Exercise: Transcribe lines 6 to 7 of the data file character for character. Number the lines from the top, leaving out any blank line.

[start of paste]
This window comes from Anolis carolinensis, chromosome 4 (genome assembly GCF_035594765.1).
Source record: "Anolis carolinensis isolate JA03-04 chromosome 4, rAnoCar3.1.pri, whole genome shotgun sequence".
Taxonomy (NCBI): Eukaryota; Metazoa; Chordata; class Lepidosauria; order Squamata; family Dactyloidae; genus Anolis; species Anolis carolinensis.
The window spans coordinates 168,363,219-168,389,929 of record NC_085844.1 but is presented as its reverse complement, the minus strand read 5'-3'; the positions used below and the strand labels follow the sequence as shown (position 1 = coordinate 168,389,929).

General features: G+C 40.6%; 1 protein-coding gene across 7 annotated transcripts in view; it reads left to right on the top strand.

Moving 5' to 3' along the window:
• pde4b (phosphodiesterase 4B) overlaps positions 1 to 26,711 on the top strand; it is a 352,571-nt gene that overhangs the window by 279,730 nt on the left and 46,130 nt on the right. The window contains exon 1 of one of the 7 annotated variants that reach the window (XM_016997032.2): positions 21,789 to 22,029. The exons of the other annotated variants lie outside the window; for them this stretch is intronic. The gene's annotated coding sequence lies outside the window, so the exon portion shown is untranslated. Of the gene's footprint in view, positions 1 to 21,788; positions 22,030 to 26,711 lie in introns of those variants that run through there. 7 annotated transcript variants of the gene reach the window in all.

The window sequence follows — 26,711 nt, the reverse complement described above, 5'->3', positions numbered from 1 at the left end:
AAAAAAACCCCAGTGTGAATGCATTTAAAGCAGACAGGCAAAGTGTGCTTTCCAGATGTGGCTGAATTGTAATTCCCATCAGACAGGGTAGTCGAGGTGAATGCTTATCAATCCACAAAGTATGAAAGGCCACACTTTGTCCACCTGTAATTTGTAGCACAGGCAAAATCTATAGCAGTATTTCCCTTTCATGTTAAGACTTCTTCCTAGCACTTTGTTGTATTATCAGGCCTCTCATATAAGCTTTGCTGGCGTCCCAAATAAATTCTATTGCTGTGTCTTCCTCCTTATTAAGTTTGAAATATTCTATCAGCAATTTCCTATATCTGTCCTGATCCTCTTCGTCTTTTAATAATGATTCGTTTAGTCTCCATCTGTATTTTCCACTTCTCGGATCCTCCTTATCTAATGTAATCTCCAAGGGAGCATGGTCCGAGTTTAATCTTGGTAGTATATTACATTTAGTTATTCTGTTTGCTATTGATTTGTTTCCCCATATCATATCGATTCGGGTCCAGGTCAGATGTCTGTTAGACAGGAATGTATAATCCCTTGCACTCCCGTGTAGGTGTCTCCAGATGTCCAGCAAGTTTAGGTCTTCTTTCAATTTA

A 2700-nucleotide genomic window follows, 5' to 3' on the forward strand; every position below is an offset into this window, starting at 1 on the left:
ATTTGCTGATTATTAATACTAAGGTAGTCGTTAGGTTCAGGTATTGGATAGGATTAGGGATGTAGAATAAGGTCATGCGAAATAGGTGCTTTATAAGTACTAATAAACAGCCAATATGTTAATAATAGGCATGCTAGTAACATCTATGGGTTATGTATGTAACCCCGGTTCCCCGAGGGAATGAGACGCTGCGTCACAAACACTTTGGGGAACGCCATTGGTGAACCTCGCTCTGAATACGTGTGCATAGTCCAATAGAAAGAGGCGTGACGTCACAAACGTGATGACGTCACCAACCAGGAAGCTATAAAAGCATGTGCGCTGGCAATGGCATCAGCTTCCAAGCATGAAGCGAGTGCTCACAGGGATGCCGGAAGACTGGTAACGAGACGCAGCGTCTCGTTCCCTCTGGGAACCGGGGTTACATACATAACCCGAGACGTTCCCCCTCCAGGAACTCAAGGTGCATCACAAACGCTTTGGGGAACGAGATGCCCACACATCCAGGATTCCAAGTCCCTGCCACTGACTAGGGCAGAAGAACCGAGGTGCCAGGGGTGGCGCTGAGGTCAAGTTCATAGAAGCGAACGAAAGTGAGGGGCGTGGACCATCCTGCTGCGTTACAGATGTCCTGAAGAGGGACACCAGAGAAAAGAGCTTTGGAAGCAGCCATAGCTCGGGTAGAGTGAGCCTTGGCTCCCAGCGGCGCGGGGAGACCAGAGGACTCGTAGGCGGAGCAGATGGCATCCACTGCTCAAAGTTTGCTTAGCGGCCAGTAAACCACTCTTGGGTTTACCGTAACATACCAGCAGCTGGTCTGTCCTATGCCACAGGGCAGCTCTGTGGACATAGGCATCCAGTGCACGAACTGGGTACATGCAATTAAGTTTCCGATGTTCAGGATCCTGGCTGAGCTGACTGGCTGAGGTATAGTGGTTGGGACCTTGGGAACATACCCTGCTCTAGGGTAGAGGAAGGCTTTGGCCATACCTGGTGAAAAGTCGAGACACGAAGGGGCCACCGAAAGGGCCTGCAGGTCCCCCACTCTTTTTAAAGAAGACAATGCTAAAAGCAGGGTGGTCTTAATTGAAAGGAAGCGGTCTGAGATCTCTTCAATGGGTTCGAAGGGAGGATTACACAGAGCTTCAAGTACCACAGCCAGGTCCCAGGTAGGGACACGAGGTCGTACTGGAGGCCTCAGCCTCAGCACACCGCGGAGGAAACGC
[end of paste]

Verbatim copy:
Moving 5' to 3' along the window:
• pde4b (phosphodiesterase 4B) overlaps positions 1 to 26,711 on the top strand; it is a 352,571-nt gene that overhangs the window by 279,730 nt on the left and 46,130 nt on the right. The window contains exon 1 of one of the 7 annotated variants that reach the window (XM_016997032.2): positions 21,789 to 22,029. The exons of the other annotated variants lie outside the window; for them this stretch is intronic. The gene's annotated coding sequence lies outside the window, so the exon portion shown is untranslated. Of the gene's footprint in view, positions 1 to 21,788; positions 22,030 to 26,711 lie in introns of those variants that run through there. 7 annotated transcript variants of the gene reach the window in all.